A Touch of Lavender - Part 3 - A Craven Danger Mystery
There is a locker at Grand Central Terminal. In it are the belongings of Hortense Rosenthal. Philanthropist. Philosopher. Concert pianist and, according to the policeman who shot her, one hell of a good kisser.
Officer Herbert Sampson was a New York City policeman who fell in love with the grand lady after being stationed at one of her Carnegie Hall recitals.
“I was stationed outside her dressing room one night,” he told a police investigator. “When I opened her door for a flower delivery, our eyes met and she immediately cleared the dressing room of all hangers-on. Then our other body parts met. That was the night she anointed me with her lavender oil. ‘So they’ll always know you belong to me,' she said. She barely made it to the stage that night. I’m a pretty good kisser, myself.
“She had one bad trait, though,” continued the officer. “She liked to kill People. I found that out too late, though. That was the night she tried to kill me. So, I tried to kill her back. I didn’t try hard enough."
When Officer Sampson told his story to the newspapers, Hortense Rosenthal would be dubbed the Lavender Lover. Because of her habit of anointing all of her alleged victims with the sensuous oil.
“I should have seen it coming,” said Officer Sampson. “But like they say. Love is blind. And it smells good, too. I missed that one. Some cop I turned out to be.”
Also in the locker at Grand Central Terminal are the ashen remains of the Lavender Lover’s alleged first victim, her first husband, Herbert Rosenthal. Call her sentimental.
“The note said to come alone,” said Craven Danger.
“To Grand Central Station?” said Betty. “During rush hour? You’re gonna get yourself hurt, Mr. Danger. You can’t even catch a bus at the corner bus stop without gettin’ yourself beat over the head with an old lady’s umbrella. And on a rainy day like this, do you know haw many old lady’s with umbrellas are gonna be waitin’ for you to make a stupid move? I can almost count the lumps on your head as we speak.”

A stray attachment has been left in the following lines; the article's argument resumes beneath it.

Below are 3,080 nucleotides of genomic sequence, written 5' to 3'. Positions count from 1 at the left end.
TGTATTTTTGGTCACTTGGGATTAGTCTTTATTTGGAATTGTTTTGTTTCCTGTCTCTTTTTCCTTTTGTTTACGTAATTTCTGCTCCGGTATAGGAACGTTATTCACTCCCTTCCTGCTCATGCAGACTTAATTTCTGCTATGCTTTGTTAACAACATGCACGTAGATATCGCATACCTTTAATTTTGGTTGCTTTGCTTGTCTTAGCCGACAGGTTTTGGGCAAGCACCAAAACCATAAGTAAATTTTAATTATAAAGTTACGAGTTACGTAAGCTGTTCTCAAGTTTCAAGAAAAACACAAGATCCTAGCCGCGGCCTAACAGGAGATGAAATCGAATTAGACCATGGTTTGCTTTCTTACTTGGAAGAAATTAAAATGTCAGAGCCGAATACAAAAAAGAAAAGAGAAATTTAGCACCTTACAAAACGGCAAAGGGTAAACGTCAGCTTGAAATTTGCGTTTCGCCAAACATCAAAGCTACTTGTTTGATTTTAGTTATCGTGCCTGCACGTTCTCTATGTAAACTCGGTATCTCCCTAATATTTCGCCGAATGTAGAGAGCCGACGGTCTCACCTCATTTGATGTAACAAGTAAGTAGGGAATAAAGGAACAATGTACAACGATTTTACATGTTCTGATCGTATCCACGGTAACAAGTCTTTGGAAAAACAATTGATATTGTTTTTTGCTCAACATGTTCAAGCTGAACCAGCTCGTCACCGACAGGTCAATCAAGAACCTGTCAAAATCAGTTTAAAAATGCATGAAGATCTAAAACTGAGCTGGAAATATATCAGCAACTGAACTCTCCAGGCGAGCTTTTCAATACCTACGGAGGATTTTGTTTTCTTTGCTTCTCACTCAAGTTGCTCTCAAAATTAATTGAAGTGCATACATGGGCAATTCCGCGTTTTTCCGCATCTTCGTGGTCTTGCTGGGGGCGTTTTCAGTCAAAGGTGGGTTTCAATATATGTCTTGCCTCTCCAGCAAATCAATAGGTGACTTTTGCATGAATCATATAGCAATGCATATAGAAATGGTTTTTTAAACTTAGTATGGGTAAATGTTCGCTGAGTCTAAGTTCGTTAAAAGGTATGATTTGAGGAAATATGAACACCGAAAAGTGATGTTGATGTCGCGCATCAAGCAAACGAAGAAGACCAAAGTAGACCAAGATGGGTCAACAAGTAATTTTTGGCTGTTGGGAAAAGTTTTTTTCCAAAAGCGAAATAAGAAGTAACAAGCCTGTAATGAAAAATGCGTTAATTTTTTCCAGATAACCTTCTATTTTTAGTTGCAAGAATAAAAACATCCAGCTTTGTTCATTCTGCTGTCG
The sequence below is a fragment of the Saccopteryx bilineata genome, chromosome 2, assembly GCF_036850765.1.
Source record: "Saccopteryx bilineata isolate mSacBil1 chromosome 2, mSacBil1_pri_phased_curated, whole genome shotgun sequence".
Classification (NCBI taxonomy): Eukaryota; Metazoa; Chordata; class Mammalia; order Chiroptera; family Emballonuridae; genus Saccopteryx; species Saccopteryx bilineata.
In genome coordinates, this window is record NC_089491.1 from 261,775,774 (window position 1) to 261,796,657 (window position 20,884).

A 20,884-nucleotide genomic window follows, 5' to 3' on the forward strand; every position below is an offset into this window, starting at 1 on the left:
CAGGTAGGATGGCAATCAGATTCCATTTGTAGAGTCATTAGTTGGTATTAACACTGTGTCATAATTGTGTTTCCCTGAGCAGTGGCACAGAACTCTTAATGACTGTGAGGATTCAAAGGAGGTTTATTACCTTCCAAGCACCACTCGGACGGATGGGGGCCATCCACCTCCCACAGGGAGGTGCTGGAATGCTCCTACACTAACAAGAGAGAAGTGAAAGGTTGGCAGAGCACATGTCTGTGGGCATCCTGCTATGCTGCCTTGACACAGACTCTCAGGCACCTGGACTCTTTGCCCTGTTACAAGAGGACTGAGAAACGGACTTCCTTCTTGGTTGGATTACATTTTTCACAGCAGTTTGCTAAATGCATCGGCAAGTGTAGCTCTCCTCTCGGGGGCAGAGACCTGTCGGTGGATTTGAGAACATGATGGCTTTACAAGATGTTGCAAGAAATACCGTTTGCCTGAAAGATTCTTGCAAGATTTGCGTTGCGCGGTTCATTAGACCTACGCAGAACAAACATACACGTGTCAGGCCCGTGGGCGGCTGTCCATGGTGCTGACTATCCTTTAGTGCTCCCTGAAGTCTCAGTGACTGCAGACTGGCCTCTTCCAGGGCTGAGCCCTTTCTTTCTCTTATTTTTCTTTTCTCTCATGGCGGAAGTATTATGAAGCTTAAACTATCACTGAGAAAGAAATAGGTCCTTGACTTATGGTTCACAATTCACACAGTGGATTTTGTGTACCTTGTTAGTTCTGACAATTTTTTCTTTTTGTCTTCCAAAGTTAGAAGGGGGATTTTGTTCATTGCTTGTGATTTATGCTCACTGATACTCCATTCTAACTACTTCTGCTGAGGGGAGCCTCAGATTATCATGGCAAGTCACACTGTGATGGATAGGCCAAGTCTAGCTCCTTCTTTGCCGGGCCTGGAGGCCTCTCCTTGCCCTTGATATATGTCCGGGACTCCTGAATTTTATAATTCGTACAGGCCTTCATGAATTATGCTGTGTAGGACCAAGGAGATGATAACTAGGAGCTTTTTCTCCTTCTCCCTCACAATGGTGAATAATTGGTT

“That was one time,” said Craven. “And, by the way, that old lady was bigger than me. And I don’t put up with no line cutters. No way. No how. I was there first!”
“At least take a box a Band-Aids with ya," said Betty. “I wouldn’t want ya bleedin’ all over the station floor.”
“Very funny,” said Craven. “But I’ll be just fine. I can take any old lady in this town with my eyes closed.”
“Oh, yer eyes’ll be closed all right,” said Betty. “After she pounds ya with her umbrella.”
“That’s enough of that,” said Craven. “I’m goin’ alone. There’s plenty of phones at the station. I’ll call you if I there’s a problem.”
“At least let me pin your name and numba to your lapel,” said Betty. “And a little note sayin’ there’s some nickels in your pants pocket should you be unable to make that call yourself.”
“I thought you were on my side,” said Craven. “My man Friday. My bridge over troubled waters. Do ya think Watson ever talked to Homes this way? I don't think so, sister. At least not in the movies. Watson had faith in his Holmes. Can’t ya have a little faith in your Danger?”
“Ya know, Mr. Danger," said Betty, “yer right. You go off to the station by yourself. And have yourself a nice little case. How about I pack ya some lunch? A peanut butter and jelly sandwich maybe? A nice cuppa chocolate milk? I’ll even throw in a coupla those little Yankee Doodle cupcakes ya like so much?”
“I’m gonna be late,” said Craven. “You stay here and make fun of me without me. I gotta call Sidney and get me a ride to Grand Central Station. I ain’t never seen no lady with lavender lipstick before. I don't want to keep her waitin'."
“The suspender is killin’ me.” said Betty.
“That’s suspense,” Craven.
“No,” said Betty. “The right suspender holdin' up my pants. It’s killin’ me.”
“Right,” said Craven. “Gotta go.”
“At least take an umbrella,” said Betty. “It’s rainin’ hard out there and yer gonna need something to fight off the elderly and the blind.”
As Craven Danger walked down the flight of stairs he thought of many things. And they all involved the clever things he would say to Betty when he got back. But he couldn’t think of any.